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Immediate effects of wearing textured versus smooth insoles on standing balance and spatiotemporal gait patterns when walking over even and uneven surfaces in people with multiple sclerosis

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posted on 2022-09-15, 18:00 authored by Anna L. Hatton, Katrina Williams, Mark D. Chatfield, Sheree E. Hurn, Jayishni N. Maharaj, Elise M. Gane, Thomas Cattagni, John Dixon, Keith Rome, Graham Kerr, Sandra G. Brauer

To investigate the immediate effects of wearing novel sensory-stimulating textured insoles on balance and gait in 41 people with multiple sclerosis (pwMS).

Assessments of balance (firm/foam surface; eyes open/closed) and walking (when negotiating even/uneven surfaces) were performed wearing textured insoles, smooth insoles, shoes only, and barefoot. Outcome measures were centre of pressure (CoP) movement during standing (elliptical area, sway path velocity) and spatiotemporal gait patterns (stride/step width, stride time, double-limb support time, stride length, velocity).

Wearing textured insoles led to reductions in CoP velocity measures when standing on foam with eyes open and closed when compared to barefoot (p values ≤0.02). Textured insoles did not appear to be consistently superior to smooth insoles or shoes only for improving gait. Relative to the insole/shoe conditions, walking barefoot led to poorer gait performance for the even and uneven surface tasks (p values ≤0.03).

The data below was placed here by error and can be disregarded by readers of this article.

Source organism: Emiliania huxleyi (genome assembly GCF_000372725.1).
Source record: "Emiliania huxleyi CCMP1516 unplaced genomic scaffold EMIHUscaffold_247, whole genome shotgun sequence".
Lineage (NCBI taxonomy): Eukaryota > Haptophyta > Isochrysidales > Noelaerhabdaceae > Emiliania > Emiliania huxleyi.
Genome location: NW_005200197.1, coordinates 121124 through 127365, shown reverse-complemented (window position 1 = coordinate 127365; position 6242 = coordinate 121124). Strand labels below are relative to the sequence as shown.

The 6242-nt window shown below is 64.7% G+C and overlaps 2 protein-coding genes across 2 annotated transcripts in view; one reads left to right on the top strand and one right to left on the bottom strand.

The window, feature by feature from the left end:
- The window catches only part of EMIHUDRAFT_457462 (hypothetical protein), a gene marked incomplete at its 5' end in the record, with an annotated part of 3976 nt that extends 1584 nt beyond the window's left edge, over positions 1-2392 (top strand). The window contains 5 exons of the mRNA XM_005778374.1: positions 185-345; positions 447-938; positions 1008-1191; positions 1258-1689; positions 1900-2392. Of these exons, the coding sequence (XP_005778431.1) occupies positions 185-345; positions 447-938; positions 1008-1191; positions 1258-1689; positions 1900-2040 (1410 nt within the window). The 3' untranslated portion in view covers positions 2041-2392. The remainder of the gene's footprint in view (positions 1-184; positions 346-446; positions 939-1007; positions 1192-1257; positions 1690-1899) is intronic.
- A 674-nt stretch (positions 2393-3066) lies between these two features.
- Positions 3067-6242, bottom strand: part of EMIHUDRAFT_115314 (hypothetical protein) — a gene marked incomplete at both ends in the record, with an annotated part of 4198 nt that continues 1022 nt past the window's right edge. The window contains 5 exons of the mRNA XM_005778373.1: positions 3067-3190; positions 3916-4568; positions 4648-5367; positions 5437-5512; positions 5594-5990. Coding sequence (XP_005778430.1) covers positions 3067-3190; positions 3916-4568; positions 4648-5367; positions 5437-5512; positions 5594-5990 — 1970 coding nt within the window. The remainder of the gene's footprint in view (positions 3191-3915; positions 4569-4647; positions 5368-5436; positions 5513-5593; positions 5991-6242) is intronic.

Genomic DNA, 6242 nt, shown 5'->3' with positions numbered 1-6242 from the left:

For pwMS, stimulating the foot with “texture” appears to provide enhanced sensory input with the capacity to improve CoP movement control during standing; offering a potential new treatment option for balance rehabilitation. Further research is needed to identify which individuals may benefit most from textured insoles.Implications for rehabilitation

Textured shoe insoles, designed to stimulate plantar mechanoreceptors, are a novel approach to improve standing balance and walking patterns in people with multiple sclerosis (pwMS).

Wearing textured insoles for the first time can lead to improvements in centre of pressure movement control when standing on an unstable compliant supporting surface.

Textured insoles offer a potential new treatment technique for balance rehabilitation in pwMS who show early signs of diminished foot sensation.

Textured shoe insoles, designed to stimulate plantar mechanoreceptors, are a novel approach to improve standing balance and walking patterns in people with multiple sclerosis (pwMS).

Wearing textured insoles for the first time can lead to improvements in centre of pressure movement control when standing on an unstable compliant supporting surface.

Textured insoles offer a potential new treatment technique for balance rehabilitation in pwMS who show early signs of diminished foot sensation.

Funding

This work was supported by a Multiple Sclerosis Research Australia Project Grant (13-006).

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